Tuesday, November 12, 2013

Google Glass Will Expand Its Features Into Music

On Tuesday, Google will unveil a set of features for Glass to search for songs, scan through saved playlists and listen to music in high fidelity. This can all be done while a user is wearing the lensless frames, which respond to vocal commands and have a small computer and transparent projection screen above the right eye.

When Glass boots up, it will display “listen to” among its standard voice commands — like “take a picture” and search for a term on Google — and let a wearer name a song or artist and then stream that music through Play, Google’s media and apps hub. Users can link their Play accounts to have access to playlists and song recommendations based on what they have listened to in the past.

Google is also introducing a set of earbud headphones designed for Glass, which will be available by the end of the month for $85. Sound Search, a feature introduced to Glass two months ago, acts like Shazam or SoundHound by identifying a song playing in the vicinity.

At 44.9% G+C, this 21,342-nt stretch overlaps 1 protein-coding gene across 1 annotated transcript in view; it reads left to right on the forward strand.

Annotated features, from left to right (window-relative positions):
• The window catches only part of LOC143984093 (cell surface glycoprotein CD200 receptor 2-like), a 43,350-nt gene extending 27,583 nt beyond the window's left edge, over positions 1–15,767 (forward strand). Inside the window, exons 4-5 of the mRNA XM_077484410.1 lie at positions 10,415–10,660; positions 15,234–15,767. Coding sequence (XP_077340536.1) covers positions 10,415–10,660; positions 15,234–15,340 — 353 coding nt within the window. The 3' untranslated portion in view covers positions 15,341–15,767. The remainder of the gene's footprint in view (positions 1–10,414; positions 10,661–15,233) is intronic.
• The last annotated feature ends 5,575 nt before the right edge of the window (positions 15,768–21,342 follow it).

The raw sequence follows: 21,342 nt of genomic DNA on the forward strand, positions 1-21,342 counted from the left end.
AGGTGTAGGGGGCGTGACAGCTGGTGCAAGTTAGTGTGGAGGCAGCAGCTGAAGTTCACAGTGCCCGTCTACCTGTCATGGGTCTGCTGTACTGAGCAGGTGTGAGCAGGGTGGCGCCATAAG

Aside from helping Glass to market itself, the features could help publicize Google’s streaming music offerings, including Google Play Music All Access, its Spotify-like subscription service, which have been slow to gain traction with consumers. A high-end technology product with a connection to music is already seen as a marketing angle with potential. The music industry is eagerly awaiting Beats Music, a subscription service from the makers of Beats by Dr. Dre headphones.

For now, only Google’s music services are available on Glass, but others are expected to be introduced.

Part of Google’s pitch for Glass is that its voice commands and easily visible display will free users from staring down at their smartphones all the time. Young Guru, a record producer and D.J. who has worked with stars like Jay-Z, Beyoncé, Rihanna and Ludacris, agreed wholeheartedly with that assessment.

A promotional video for Glass shows Young Guru using the eyewear to order food in Spanish, and to identify a Latin-flavored song playing overhead, tracking down a vinyl record of the song and then spinning the record in the studio.

“It’s an immense timesaver, and a great tool to make the world that much cooler, and realize some of the dreams we had as kids,” Young Guru said in an interview on Monday.

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